I think (not "I know" or "I believe") that a part of God being infinite is that God is transfinite.
Let me explain and define my terms. If we were all points on a plane (a flat, two dimensional world), a solid sphere that intersected the sphere would be a transfinite object (vis a vis the plane).
Just as the number of curves in the plane is infinite (an aleph two infinity), so the number of curved planar surfaces inside a sphere is infinite (and perhaps sufficient to correlate to the curves).
I think that, in some ways, the resurrection makes us transfinite. The sort of thing C. S. Lewis grasped at with his book The Great Divorce. Lewis has things getting more and more real as they get closer to God (all of hell is contained in a speck at the bottom of a crack in the pavement at the edge of Heaven). I suspect that all of our grasping at meaning is limited by our lack of a transfinite nature and by our finite understandings. Which is why John would say that it does not yet appear what we shall be. ("Beloved, it does not yet appear what we shall be, but we know that, when he comes, we shall be like him.” So love for one another, genuine love")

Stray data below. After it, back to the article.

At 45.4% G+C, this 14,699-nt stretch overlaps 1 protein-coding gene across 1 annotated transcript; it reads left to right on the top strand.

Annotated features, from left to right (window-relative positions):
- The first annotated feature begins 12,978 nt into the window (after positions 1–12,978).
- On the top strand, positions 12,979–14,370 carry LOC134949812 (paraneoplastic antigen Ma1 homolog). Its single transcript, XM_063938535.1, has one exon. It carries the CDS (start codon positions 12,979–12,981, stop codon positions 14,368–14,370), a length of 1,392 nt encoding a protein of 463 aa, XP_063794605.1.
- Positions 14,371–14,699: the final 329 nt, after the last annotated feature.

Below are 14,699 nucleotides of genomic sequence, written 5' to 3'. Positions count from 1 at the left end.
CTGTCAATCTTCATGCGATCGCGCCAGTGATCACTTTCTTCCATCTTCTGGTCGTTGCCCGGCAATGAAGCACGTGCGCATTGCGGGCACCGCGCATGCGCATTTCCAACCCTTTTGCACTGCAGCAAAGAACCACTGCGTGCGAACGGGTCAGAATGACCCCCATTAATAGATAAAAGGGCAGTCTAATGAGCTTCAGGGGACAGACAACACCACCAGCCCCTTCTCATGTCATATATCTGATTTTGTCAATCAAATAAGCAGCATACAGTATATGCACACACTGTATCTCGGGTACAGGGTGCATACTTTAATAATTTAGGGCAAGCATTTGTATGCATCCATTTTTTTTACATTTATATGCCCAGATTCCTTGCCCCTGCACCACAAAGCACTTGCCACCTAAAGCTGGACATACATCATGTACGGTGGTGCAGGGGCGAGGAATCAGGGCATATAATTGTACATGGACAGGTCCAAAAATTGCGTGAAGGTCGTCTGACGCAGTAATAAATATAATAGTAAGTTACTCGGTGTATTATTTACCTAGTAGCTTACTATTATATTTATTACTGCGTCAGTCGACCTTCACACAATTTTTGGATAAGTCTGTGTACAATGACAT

He knew we would be resurrected and become like Christ, yet his best analysis of that was that we should embrace love, because he could not otherwise define it.
So it is that I don't really know or really define, but it appears to me that much of the infinite may be subsumed in the transfinite.
By the way, I listened, a while back, to some of the people whose stories are told in "God Grew Tired of Us." The movie is out now. I think I need to see it.